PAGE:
Phylogica said today it granted a worldwide nonexclusive license for phenotypic screening of its Phylomer® libraries to PhoreMost, in return for obtaining a 7.5% equity stake in the company and commercialization rights. The value of the equity stake was not disclosed.
PhoreMost will use the license to identify new targets in cancer and other diseases, then discover and develop small molecule cancer drugs designed to fight those targets. The resulting pipeline of validated drug targets—most of which will have been drugged for the very first time—will be developed with Phylogica and other pharmaceutical companies to create new treatment options.
Phylogica CEO Richard Hopkins, Ph.D., said in a statement that the agreement has the potential to feed Phylogica's oncology pipeline with new cancer targets and peptides, “accelerating our path to product development and adding significant value to the company.”
Dr. Hopkins said the licensing agreement formalized his company’s longstanding collaboration with PhoreMost’s co-founders—the University of Cambridge research team headed by Ashok Venkitaraman, Ph.D., who is PhoreMost’s chief scientific officer. PhoreMost’s CEO, Chris Torrance, Ph.D., co-founded and commercialized Horizon Discovery, which raised £68.6 million (about $102 million) last year through an initial public offering on the London Stock Exchange.
In addition to the equity stake for the license, Phylogica also retains nonexclusive rights to commercialize any functional Phylomer peptides and associated disease targets that are identified by PhoreMost for therapeutics, along with an option to negotiate exclusive rights for such purpose.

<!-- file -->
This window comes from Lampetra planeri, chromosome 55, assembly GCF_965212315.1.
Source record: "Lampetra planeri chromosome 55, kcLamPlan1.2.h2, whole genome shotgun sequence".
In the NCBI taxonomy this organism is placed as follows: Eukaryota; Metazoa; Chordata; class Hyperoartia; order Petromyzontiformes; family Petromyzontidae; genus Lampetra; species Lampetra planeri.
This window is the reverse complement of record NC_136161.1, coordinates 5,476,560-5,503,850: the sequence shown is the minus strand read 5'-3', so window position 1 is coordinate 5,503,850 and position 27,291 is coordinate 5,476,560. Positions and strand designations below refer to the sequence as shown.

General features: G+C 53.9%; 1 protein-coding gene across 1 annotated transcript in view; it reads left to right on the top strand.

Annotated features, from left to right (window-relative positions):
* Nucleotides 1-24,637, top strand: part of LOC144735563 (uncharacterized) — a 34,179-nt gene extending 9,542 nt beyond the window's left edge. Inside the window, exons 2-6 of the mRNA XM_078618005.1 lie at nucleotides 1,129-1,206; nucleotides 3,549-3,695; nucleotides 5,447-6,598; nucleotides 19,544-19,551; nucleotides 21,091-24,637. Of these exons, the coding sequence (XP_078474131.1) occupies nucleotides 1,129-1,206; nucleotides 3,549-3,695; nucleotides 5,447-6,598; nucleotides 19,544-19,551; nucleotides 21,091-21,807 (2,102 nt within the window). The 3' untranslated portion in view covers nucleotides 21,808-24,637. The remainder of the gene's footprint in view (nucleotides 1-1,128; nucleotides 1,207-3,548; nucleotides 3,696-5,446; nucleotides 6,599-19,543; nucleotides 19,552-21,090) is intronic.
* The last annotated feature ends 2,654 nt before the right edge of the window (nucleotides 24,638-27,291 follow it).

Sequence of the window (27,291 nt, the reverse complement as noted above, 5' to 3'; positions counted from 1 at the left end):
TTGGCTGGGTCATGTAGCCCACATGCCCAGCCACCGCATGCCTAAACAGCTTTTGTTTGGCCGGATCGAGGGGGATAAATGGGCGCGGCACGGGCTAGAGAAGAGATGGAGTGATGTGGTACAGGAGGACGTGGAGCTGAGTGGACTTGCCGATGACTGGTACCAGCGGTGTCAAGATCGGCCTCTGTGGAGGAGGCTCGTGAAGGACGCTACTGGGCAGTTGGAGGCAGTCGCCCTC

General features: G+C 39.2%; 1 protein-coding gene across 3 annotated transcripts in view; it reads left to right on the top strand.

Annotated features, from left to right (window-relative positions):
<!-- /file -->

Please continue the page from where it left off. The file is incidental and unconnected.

The license also caps the number of similar phenotypic deals Phylogica may enter into during an 18-month option period.
Phylogica’s Phylomer libraries contain billions of natural peptides based on expressed sequences of protein fragments that are encoded by the genes of evolutionary diverse microbes, thus representing a new class of biological therapeutics.
According to the company, the Phylomer peptides display exceptional structural stability, specificity and affinity, thereby giving them the potential to address disease targets that are intractable to small molecules and other protein biologics including antibodies.
Among advantages to the peptides:
- They are sourced from microbes, enhancing their potential to isolate high potency peptides against human protein targets
- Being of non-human origin, Phylomer sequences have rarely been patented, allowing access to multiple high value targets.
- They are typically 15 to 50 amino acids in size, significantly reducing their probability of containing immunogenic T-cell epitopes that could result in unintended immune reaction.
- They can bind these target surfaces with higher affinity than peptides derived from natural target interface.
Phylogica has established collaborations using the Phylomer libraries with biopharma giants that include Roche, MedImmune, Pfizer, and Johnson & Johnson’s Janssen Biotech pharmaceutical division. Phylogica maintains a contract drug discovery partnership business model designed to generate revenue through upfront technology access fees, ongoing milestone payments, and later royalties on successful marketed drugs.